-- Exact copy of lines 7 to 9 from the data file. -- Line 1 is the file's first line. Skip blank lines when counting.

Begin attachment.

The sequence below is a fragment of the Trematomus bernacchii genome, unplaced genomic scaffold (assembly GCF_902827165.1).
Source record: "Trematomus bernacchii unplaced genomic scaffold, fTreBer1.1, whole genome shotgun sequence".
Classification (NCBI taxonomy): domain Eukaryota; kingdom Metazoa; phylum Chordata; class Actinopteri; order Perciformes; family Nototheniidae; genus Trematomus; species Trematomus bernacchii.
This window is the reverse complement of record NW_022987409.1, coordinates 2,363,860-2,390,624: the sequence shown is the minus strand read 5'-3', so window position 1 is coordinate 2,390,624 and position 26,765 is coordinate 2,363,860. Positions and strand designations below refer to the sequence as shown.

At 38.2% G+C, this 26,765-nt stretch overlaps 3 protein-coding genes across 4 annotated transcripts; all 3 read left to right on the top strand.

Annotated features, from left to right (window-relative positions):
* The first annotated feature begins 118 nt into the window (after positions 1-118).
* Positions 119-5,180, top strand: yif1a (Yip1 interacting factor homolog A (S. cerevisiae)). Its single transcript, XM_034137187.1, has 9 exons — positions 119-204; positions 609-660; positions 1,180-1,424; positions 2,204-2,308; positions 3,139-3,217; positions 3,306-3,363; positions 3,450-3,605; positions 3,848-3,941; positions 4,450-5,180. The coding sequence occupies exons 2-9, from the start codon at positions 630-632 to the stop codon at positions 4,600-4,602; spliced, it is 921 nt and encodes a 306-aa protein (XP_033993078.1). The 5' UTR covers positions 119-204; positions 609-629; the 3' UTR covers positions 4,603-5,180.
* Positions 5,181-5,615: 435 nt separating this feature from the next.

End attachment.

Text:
* The first annotated feature begins 118 nt into the window (after positions 1-118).
* Positions 119-5,180, top strand: yif1a (Yip1 interacting factor homolog A (S. cerevisiae)). Its single transcript, XM_034137187.1, has 9 exons — positions 119-204; positions 609-660; positions 1,180-1,424; positions 2,204-2,308; positions 3,139-3,217; positions 3,306-3,363; positions 3,450-3,605; positions 3,848-3,941; positions 4,450-5,180. The coding sequence occupies exons 2-9, from the start codon at positions 630-632 to the stop codon at positions 4,600-4,602; spliced, it is 921 nt and encodes a 306-aa protein (XP_033993078.1). The 5' UTR covers positions 119-204; positions 609-629; the 3' UTR covers positions 4,603-5,180.
* Positions 5,181-5,615: 435 nt separating this feature from the next.